Many economic responsibilities now rest with the Executive and I applaud the efforts they have made on the economy, particularly on inward investment.
From phenomenal success in the aerospace industry, through to bringing the Iron Throne and the seven kingdoms of Westeros to Harland and Wolff’s old paint hall in Belfast - Northern Ireland continues to punch above its weight on attracting high quality investment from around the world.
But reviving the economy isn’t enough.
We also need to build a more cohesive society if the hopes and aspirations envisaged by the Belfast Agreement are to be fully realised.
As I go round Northern Ireland I see many great examples of projects which bring people together from different backgrounds. Yet despite that work, there are still deep seated divisions in parts of Northern Ireland society.
Whenever sectarian tensions spill over into street violence that’s distressing and disruptive for those living in the areas affected which are often the most economically disadvantaged in Northern Ireland. And this kind of lawlessness also sends a negative message round the world that does real damage to Northern Ireland’s reputation and its ability to compete.
And it is depressing that some of those involved in disorder and sectarianism weren’t even born when the first ceasefires occurred and the peace process started in earnest. That confirms beyond doubt that the passing of time won’t be sufficient on its own to bridge long-standing sectarian divides.
Looking ahead we will need a sustained effort to build a society based on mutual respect for all citizens, regardless of their community background. A society that’s free from the blight of sectarianism, intimidation and paramilitary violence and where the rule of law is paramount. And a society that says it’s not where you come from that matters, but where you’re going and what you can contribute.
Policies to develop better community relations rightly are the responsibility of the Executive. But the Government has always said that we stand ready to do what we can to help. The Prime Minister takes a personal interest in these matters.
One of the reasons he decided to bring the G8 leaders to Fermanagh was because he wanted to show off to the world what a great place Northern Ireland is and how much it has to offer.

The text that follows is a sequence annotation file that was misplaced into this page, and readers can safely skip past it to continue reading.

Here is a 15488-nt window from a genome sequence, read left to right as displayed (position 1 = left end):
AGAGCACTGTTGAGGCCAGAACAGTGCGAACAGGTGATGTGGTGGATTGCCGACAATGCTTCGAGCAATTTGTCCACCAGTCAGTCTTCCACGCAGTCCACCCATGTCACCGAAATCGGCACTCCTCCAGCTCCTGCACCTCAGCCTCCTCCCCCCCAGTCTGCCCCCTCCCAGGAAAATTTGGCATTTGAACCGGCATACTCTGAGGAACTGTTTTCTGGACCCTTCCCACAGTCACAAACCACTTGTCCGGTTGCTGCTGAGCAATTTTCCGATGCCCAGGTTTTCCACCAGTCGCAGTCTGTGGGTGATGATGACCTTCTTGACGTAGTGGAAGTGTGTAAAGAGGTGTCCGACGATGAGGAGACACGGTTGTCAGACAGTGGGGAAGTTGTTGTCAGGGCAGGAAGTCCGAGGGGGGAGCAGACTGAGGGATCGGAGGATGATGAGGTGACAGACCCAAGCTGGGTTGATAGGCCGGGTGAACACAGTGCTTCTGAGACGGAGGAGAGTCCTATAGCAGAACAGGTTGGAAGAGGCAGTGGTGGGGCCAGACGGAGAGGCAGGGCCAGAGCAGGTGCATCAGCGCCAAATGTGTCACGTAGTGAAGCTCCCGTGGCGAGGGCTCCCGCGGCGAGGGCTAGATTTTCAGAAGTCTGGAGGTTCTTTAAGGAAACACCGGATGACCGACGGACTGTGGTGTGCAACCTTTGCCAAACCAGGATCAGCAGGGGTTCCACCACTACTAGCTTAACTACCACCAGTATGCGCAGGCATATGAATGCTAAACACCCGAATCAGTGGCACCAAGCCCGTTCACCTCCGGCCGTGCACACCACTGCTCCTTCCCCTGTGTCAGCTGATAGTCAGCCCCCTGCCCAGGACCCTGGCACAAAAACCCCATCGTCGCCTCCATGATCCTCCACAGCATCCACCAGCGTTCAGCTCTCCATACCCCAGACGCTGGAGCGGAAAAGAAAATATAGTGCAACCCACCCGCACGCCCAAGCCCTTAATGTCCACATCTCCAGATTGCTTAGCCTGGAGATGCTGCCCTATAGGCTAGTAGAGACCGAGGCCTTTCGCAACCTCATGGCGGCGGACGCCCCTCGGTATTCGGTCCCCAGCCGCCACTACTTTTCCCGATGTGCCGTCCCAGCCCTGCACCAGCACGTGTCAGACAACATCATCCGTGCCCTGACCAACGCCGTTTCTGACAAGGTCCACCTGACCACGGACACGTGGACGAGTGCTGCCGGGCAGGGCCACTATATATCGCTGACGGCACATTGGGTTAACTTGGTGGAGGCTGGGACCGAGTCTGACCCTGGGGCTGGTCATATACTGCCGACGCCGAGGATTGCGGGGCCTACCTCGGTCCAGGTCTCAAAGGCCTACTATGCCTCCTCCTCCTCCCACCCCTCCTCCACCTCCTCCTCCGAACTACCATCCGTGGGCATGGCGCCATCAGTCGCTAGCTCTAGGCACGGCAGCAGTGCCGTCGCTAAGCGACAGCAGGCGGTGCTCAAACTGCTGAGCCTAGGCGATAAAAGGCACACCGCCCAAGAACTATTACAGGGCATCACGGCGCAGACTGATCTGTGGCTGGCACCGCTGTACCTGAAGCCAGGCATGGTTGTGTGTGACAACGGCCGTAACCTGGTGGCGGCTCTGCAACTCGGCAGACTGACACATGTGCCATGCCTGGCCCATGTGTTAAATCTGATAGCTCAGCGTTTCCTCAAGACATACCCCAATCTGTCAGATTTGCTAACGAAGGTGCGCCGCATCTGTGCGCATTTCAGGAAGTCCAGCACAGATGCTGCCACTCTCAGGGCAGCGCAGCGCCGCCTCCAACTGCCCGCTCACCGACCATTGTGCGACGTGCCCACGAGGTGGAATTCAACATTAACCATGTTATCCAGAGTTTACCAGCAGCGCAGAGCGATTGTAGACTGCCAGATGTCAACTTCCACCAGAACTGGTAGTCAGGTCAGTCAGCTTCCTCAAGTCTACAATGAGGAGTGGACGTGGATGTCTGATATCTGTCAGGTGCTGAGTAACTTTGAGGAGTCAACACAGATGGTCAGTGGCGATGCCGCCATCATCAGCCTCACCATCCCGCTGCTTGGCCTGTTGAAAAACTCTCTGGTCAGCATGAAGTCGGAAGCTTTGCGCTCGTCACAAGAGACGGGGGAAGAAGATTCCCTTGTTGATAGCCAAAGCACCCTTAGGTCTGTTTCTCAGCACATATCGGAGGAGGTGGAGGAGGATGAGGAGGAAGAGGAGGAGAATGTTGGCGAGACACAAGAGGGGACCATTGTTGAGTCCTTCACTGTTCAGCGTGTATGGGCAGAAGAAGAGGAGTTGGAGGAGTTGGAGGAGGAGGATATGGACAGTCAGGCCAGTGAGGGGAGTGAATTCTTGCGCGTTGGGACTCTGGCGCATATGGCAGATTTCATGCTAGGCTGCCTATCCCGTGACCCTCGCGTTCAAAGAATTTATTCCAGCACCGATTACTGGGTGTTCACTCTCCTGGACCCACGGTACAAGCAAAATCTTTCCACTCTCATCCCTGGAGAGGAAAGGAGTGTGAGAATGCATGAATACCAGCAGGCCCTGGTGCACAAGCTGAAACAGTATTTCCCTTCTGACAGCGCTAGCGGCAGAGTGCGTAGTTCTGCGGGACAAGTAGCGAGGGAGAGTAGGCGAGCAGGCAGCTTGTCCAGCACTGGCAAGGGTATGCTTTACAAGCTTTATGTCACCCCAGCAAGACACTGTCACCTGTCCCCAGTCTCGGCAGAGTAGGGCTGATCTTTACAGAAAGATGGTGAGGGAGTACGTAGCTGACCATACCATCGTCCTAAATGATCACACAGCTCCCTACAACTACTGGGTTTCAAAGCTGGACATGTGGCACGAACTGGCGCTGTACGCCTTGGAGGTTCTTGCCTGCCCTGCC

And following the meeting between the Prime Minister and the First and deputy First Ministers in March, I’m working with the Executive on a substantial new economic package, alongside measures to build a more cohesive and stable society.
This package is in addition to the support Northern Ireland already receives from the UK Government.
So we’re considering issues like how to make enterprise zones a more attractive option. We’re also looking at how to improve access to bank finance and how we can give the Executive further help in taking forward infrastructure projects. And the Executive is looking at developing economic and social measures, including work on a shared future.
It’s a two way street - the greater the Executive’s ambition, the more the UK Government will be able to do to help. This is about partnership and co-operation and I’m optimistic about the chances of achieving a good outcome for Northern Ireland.
So in conclusion, let’s never forget the effort, courage and leadership that went into bringing Northern Ireland to where it is today.
But let’s also recognise that there is vital work still to be done to build a stronger economy and a shared society.
The 19th century saw Ulster flourish as Victorian engineering and technology changed the world forever, with Belfast becoming a by-word for enterprise and innovation. With the peace and stability the Belfast Agreement has brought, there is no reason why Northern Ireland can’t once again become a vibrant economic success story.
But there is an urgent need for progress towards reconciliation, mutual understanding and mutual trust.
We should all consider ourselves custodians of the Agreement the stability it has brought should never be taken for granted. We all have an enduring responsibility to the people of these islands to make the devolved settlement work for the benefit of everyone, so that we can secure a stable, prosperous and peaceful Northern Ireland for the young people of today and for future generations.
And don’t doubt the determination of the UK Government to work in partnership with the Executive and with the Irish Government to achieve that goal that we all so strongly support.